Replay of Malicious Traffic in Network Testbeds


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In this paper we present tools and methods to integrate attack measurements from the Internet with controlled experimentation on a network testbed. We show that this approach provides greater fidelity than synthetic models. We compare the statistical properties of real-world attacks with synthetically generated constant bit rate attacks on the testbed. Our results indicate that trace replay provides fine time-scale details that may be absent in constant bit rate attacks. Additionally, we demonstrate the effectiveness of our approach to study new and emerging attacks. We replay an Internet attack captured by the LANDER system on the DETERLab testbed within two hours.

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Replay of Malicious Traffic in Network Testbeds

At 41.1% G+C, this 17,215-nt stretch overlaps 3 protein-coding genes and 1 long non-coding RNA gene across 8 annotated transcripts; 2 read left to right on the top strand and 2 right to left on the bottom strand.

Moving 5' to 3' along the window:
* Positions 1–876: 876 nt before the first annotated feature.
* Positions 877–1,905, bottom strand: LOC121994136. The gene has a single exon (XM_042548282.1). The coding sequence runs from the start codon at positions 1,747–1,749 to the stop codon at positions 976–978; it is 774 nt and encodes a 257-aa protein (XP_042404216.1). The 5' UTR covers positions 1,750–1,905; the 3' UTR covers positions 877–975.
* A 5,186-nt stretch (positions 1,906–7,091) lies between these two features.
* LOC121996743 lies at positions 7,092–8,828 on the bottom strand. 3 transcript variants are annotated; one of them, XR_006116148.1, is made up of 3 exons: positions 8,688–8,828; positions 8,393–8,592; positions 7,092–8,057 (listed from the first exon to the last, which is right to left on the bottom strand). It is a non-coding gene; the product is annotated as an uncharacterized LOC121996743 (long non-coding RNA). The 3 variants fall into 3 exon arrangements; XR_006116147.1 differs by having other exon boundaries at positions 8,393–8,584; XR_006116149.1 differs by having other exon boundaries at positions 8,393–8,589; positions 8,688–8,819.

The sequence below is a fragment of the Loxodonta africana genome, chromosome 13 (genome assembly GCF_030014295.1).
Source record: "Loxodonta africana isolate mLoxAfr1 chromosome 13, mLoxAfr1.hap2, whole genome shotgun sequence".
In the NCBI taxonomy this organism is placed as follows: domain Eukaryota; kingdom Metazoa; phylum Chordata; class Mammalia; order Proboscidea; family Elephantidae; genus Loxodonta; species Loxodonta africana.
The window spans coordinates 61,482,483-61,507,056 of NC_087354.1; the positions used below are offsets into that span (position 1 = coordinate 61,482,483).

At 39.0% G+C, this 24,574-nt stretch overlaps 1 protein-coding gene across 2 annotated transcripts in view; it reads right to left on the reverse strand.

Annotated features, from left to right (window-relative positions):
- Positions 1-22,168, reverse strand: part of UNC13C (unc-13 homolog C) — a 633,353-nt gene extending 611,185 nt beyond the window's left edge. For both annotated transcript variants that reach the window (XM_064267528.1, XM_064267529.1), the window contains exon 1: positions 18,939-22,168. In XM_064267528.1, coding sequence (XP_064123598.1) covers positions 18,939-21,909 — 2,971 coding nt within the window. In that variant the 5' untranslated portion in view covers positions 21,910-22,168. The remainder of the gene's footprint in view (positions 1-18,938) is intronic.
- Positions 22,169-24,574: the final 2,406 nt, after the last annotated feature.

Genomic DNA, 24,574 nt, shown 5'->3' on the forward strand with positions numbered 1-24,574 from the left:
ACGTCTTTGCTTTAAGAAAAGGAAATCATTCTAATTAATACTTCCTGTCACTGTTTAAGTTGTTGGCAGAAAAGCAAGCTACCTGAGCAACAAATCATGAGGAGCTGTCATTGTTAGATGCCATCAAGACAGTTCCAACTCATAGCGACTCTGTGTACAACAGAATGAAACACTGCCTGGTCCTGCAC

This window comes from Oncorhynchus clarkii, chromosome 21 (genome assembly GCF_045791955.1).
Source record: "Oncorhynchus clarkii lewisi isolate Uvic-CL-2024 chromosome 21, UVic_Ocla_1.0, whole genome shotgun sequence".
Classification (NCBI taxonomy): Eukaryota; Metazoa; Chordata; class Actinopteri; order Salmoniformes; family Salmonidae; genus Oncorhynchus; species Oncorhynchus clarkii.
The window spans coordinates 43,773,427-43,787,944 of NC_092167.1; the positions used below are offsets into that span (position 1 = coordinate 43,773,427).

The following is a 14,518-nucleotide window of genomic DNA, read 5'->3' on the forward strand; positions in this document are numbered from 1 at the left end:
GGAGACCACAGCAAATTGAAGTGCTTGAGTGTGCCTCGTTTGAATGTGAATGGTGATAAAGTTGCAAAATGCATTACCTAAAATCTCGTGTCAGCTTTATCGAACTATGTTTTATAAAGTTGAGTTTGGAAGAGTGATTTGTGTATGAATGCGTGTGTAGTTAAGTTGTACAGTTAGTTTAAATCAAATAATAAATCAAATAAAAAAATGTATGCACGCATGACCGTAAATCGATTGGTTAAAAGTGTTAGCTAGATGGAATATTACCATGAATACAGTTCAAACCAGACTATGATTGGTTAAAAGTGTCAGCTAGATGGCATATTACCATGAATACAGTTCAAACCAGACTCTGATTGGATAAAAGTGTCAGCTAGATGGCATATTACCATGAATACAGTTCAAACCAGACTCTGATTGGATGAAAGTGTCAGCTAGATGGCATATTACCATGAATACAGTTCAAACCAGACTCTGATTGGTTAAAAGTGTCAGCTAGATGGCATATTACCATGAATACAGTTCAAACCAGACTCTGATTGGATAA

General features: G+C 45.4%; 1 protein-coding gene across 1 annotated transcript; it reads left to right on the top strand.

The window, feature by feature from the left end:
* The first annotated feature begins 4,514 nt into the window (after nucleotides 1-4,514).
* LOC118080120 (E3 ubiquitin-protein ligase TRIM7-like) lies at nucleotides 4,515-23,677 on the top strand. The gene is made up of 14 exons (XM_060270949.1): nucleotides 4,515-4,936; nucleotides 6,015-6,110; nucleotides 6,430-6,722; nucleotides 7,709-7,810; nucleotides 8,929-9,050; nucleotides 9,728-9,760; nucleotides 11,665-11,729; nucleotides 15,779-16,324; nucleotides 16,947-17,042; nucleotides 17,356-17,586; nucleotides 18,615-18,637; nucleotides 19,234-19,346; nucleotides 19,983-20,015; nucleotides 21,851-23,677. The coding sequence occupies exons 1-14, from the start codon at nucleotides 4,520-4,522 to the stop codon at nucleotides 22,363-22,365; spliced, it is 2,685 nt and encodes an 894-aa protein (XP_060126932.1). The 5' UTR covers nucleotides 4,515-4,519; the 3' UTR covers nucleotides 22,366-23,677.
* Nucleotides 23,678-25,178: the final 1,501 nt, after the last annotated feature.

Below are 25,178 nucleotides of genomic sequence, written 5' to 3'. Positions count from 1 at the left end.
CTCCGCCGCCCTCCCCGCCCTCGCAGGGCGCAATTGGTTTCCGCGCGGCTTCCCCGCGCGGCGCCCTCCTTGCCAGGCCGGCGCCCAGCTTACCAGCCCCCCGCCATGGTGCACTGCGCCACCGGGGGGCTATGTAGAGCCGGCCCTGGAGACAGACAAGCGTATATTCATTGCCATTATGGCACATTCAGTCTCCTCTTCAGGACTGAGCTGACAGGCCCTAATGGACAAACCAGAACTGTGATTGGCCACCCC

1. 1. 1 Replay of Malicious Traffic in Network Testbeds Alefiya Hussain, Yuri Pradkin and John Heidemann University of Southern California / Information Sciences Institute Abstract—In this paper we present tools and methods to integrate attack measurements from the Internet with controlled experimentation on a network testbed. We show that this approach provides greater fidelity than synthetic models. We compare the statistical properties of real-world attacks with synthetically generated constant bit rate attacks on the testbed. Our results indicate that trace replay provides fine time-scale details that may be absent in constant bit rate attacks. Additionally, we demonstrate the effectiveness of our approach to study new and emerging attacks. We replay an Internet attack captured by the LANDER system on the DETERLab testbed within two hours. I. Introduction Testbeds offer a platform for testing and evaluation of networked systems in controlled and repeatable environments. They facilitate studying the impact of network conditions on the security of real network systems and applications [3]. Such study depends on approaches to providing representative network traffic. Many approaches have been proposed to create controlled malicious and non-malicious traffic. Creating traffic in testbeds always involves some level of modeling. Some models may be completely abstract, such as constantbitrate attacks. Others create synthetic traffic models, possibly parameterized from real network traffic (such as [10], [17]), or involve tools specific to malicious traffic generation (such as Metasploit [12]). Synthetic traffic models are attractive because they allow control and generation of any amount of traffic with few or no external constraints. Additionally, such models adapt well to testbeds and they have no privacy concerns. The risk of synthetic models is that one gets out only what one puts in: they may miss the dynamics and subtleties of real-world traffic. Often malicious and regular network traffic reflects not only end hosts, but also aspects of the network path [6], [9]. In our previous work, we have shown attack dynamics are inherently dependent on characteristics such as number of attackers and the attacker host environment, such as the type of operating system, system load, and hardware characteristics [7]. These details are often omitted in synthetic models of malicious traffic. Another challenge of synthetic models is that they always lag current malicious traffic. There is a delay in deploying new models, since models are designed only when malware is understood, yet attacks change and mutate rapidly. In the paper, we import denial-of-service (DoS) attacks that we have captured in LANDER, a network traffic analysis system [5], to provide malicious traffic models in the DETERLab cyber security testbed [15]. Our approach recreates source and network path conditions by replaying the attacks on the DETERLab testbed [15]. The contribution of this paper is to describe an approach for attack capture and immediate replay on a networking testbed. The attack replay tools provide a collective representation of one or more attackers located downstream from the capture point mapped onto a specified node in the testbed (Section II). In Section III, we show that this approach provides greater fidelity than synthetic models. We also show that our approach can quickly feed new attacks into a testbed for evaluation (Section IV), where each attack source may be isolated and modelled individually, as required by some cyber defense strategies. We expect our tools will provide timely and realistic traffic with which to test cyber-defenses such as intrusion detection systems and firewalls. The data sets, our tools, and the DETERLab testbed are all available for use by network security researchers. II. Approach In this paper we discuss a methodology to detect and capture attacks using LANDER, and then replay this traffic in a scenario constructed on the DETER testbed. We discuss our approach in this section and present an analysis of the fidelity this approach may offer in the following section. A. Capturing Network Traffic with LANDER We capture network traffic with the LANDER system [5]. LANDER supports capture and anonymization of network traffic, using parallel processing to support high data rates and significant and varying amounts of analystdriven-processing. It is currently in operation, with small deployments running on single (but multi-core) systems with commodity network cards, and large deployments capturing traffic at 10 Gb/s with back-end anonymization and analysis on shared 1000-node compute clusters. For this paper, the important aspects of LANDER are that it provides the policies that enable us to get permission to collect packet, the flexibility to plug in different detection modules to detect interesting events, and the framework to extract anonymized traces in near-real time. LANDER is built around multiple queues of data, each of which triggers a callback to a system- or user-provided function. This structure supports differing policies for data anonymization. By default, data is placed into a raw queue, then anonymized, by changing IP addresses using prefix-preserving anonymization [18] and removing all application payloads. This range of policies is important to enable deployments from environments where high expectations of privacy must be enforced, to laboratories, where it can serve as a tool to audit consenting but not-fully-